The growing rift between the United States and Russia over concerns that Moscow is employing its military to protect Syria's embattled president appeared to widen Friday when a Russian official called for military cooperation with Washington in order to avoid "unintended incidents."

The comments were made after Western intelligence sources told Fox News that Russia escalated its presence in the Middle East country days after a secret Moscow meeting in late July between Iran's Quds Force commander -- their chief exporter of terror -- and Russian President Vladimir Putin.

Officials who have monitored the build-up say they've seen more than 1,000 Russian combatants -- some of them from the same plainclothes Special Forces units who were sent to Crimea and Ukraine. Some of these Russian troops are logistical specialists and needed for security at the expanding Russian bases.

President Obama warned Russia on Friday against “doubling down” on sending support for Syrian President Bashar Assad, calling the pursuit a "mistake."

"But we are going to be engaging Russia to let them know that you can't continue to double-down on a strategy that is doomed to failure," Obama said at a Maryland event.

Russia denies allegations that it is helping to build Assad's military. Moscow claimed its increased military presence is part of an international effort to help defeat the Islamic State. Russian Foreign Minister Sergey Lavrov called on world powers to join Russia in that pursuit, arguing that Syria’s army is the most efficient force to fight extremists in the Middle East.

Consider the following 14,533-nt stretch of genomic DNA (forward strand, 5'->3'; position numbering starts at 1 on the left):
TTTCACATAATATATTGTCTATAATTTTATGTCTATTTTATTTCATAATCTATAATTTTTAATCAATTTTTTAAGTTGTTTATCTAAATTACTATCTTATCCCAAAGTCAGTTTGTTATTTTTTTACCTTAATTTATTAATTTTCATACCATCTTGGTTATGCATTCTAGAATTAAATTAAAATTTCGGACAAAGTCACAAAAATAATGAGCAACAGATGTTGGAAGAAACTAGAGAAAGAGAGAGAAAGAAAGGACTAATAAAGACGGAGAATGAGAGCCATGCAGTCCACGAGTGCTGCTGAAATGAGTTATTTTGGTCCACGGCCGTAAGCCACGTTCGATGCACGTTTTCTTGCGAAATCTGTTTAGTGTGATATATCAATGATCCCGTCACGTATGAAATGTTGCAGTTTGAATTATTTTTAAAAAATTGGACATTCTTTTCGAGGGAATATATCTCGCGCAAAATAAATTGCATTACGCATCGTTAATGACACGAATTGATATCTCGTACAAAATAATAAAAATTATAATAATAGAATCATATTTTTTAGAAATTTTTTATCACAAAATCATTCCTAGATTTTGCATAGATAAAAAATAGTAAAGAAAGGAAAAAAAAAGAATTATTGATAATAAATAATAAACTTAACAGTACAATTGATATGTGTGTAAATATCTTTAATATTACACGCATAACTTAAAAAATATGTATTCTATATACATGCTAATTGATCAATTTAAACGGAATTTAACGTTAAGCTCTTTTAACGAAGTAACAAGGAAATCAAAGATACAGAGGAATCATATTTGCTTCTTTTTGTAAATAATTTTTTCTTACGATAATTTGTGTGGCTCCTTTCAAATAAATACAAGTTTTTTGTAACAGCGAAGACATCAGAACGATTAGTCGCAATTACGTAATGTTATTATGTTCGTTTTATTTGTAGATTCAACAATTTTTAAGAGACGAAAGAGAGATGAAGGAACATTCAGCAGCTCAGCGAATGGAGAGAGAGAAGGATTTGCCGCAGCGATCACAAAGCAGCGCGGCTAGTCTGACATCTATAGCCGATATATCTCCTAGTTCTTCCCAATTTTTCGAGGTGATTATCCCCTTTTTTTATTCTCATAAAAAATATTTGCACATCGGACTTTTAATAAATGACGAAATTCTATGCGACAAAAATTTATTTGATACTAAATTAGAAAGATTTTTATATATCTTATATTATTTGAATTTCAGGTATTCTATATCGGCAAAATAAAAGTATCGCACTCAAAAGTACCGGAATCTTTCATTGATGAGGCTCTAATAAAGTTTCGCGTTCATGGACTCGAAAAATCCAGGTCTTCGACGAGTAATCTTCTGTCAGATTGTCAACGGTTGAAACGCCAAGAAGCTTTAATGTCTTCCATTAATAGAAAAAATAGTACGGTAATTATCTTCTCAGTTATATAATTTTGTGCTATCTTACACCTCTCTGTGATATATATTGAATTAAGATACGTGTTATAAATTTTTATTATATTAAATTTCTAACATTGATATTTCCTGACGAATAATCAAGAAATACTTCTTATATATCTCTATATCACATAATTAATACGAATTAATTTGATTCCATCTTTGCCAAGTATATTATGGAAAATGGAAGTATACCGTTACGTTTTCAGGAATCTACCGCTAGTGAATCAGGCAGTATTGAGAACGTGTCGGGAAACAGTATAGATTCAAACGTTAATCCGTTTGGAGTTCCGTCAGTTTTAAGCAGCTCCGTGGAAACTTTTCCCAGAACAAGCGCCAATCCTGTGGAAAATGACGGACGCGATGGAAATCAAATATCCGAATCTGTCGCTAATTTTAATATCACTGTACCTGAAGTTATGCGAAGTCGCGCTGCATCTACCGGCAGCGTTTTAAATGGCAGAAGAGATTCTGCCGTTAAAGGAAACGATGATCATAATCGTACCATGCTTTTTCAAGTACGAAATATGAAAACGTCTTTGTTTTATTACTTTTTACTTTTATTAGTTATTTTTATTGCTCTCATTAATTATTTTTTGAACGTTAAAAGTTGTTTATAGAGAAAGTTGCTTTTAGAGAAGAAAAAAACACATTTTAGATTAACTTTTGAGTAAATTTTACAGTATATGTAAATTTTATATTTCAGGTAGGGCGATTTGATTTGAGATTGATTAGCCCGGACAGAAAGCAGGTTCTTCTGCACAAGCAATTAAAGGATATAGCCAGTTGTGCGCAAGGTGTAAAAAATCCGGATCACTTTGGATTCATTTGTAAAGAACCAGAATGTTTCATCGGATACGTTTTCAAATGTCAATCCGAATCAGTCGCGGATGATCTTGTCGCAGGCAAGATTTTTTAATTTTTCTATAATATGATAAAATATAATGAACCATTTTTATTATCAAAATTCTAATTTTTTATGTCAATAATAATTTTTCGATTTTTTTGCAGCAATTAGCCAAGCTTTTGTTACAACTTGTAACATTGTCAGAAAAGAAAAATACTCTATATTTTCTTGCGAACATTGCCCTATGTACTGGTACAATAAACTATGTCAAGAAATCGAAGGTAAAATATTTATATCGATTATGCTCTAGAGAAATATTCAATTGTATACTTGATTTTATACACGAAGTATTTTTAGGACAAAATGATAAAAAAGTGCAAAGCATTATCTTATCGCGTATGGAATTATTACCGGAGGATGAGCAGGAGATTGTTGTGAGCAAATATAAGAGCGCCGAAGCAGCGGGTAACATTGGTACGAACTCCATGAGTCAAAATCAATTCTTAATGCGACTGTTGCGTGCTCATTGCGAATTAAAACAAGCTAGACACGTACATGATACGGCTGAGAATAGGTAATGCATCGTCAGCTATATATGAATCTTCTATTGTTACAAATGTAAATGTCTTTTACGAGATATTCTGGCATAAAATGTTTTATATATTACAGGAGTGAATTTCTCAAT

"You cannot defeat Islamic State with air strikes only," Lavrov said, a clear dig at the White House’s strategy. "It's necessary to cooperate with ground troops and the Syrian army is the most efficient and powerful ground force to fight the IS."

Reuters reported that Russia also called for military-to-military cooperation with the U.S. to avert "unintended incidents."

Moscow's recent support of Assad has dampened U.S. hopes that Moscow was tiring of the Syrian president. Syria has been gripped by civil war for more than four years, a conflict that has claimed more than 250,000 lives and created a vacuum for extremism to thrive.

U.S. officials have been gauging Russia’s willingness to help restart a political process to remove Assad from power. 

Secretary of State John Kerry has lashed out at Russia’s presence in Syria, warning the recent buildup could lead to an escalation of the bloody conflict.

Despite the warnings from the U.S., Lavrov said Russia would continue to supply Assad with weapons that he said will help defeat Islamic State fighters.

"I can only say, once again, that our servicemen and military experts are there to service Russian military hardware, to assist the Syrian army in using this hardware," he said at a news conference in Moscow. "And we will continue to supply it to the Syrian government in order to ensure its proper combat readiness in its fight against terrorism."

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The Associated Press contributed to this report.